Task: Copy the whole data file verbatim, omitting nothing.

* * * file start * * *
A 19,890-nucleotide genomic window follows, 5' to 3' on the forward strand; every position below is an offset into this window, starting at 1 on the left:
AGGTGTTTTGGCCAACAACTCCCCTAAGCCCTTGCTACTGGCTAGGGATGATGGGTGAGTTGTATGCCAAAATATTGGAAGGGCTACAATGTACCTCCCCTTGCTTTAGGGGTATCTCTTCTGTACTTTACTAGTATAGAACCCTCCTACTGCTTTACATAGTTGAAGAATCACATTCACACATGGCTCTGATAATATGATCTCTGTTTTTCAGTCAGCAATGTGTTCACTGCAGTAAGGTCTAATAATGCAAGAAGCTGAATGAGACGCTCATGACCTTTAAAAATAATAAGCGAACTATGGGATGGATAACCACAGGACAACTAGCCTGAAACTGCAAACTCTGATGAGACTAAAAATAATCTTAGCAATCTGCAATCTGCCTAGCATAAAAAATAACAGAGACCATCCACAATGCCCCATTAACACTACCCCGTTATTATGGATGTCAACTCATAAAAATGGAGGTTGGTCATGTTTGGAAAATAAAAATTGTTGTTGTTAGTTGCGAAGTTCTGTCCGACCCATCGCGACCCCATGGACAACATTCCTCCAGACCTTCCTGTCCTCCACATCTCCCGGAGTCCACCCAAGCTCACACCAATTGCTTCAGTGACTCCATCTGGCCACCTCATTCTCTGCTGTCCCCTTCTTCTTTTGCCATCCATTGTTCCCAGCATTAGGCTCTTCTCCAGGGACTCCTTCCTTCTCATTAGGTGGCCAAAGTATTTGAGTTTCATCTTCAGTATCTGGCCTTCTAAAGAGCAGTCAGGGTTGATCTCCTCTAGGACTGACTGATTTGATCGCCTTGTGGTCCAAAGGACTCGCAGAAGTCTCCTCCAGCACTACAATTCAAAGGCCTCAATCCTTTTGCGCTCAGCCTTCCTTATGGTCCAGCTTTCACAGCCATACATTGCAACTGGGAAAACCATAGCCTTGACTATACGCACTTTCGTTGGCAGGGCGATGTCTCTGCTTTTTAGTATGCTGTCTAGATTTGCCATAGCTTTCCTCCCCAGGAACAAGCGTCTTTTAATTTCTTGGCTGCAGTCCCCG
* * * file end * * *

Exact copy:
A 19,890-nucleotide genomic window follows, 5' to 3' on the forward strand; every position below is an offset into this window, starting at 1 on the left:
AGGTGTTTTGGCCAACAACTCCCCTAAGCCCTTGCTACTGGCTAGGGATGATGGGTGAGTTGTATGCCAAAATATTGGAAGGGCTACAATGTACCTCCCCTTGCTTTAGGGGTATCTCTTCTGTACTTTACTAGTATAGAACCCTCCTACTGCTTTACATAGTTGAAGAATCACATTCACACATGGCTCTGATAATATGATCTCTGTTTTTCAGTCAGCAATGTGTTCACTGCAGTAAGGTCTAATAATGCAAGAAGCTGAATGAGACGCTCATGACCTTTAAAAATAATAAGCGAACTATGGGATGGATAACCACAGGACAACTAGCCTGAAACTGCAAACTCTGATGAGACTAAAAATAATCTTAGCAATCTGCAATCTGCCTAGCATAAAAAATAACAGAGACCATCCACAATGCCCCATTAACACTACCCCGTTATTATGGATGTCAACTCATAAAAATGGAGGTTGGTCATGTTTGGAAAATAAAAATTGTTGTTGTTAGTTGCGAAGTTCTGTCCGACCCATCGCGACCCCATGGACAACATTCCTCCAGACCTTCCTGTCCTCCACATCTCCCGGAGTCCACCCAAGCTCACACCAATTGCTTCAGTGACTCCATCTGGCCACCTCATTCTCTGCTGTCCCCTTCTTCTTTTGCCATCCATTGTTCCCAGCATTAGGCTCTTCTCCAGGGACTCCTTCCTTCTCATTAGGTGGCCAAAGTATTTGAGTTTCATCTTCAGTATCTGGCCTTCTAAAGAGCAGTCAGGGTTGATCTCCTCTAGGACTGACTGATTTGATCGCCTTGTGGTCCAAAGGACTCGCAGAAGTCTCCTCCAGCACTACAATTCAAAGGCCTCAATCCTTTTGCGCTCAGCCTTCCTTATGGTCCAGCTTTCACAGCCATACATTGCAACTGGGAAAACCATAGCCTTGACTATACGCACTTTCGTTGGCAGGGCGATGTCTCTGCTTTTTAGTATGCTGTCTAGATTTGCCATAGCTTTCCTCCCCAGGAACAAGCGTCTTTTAATTTCTTGGCTGCAGTCCCCG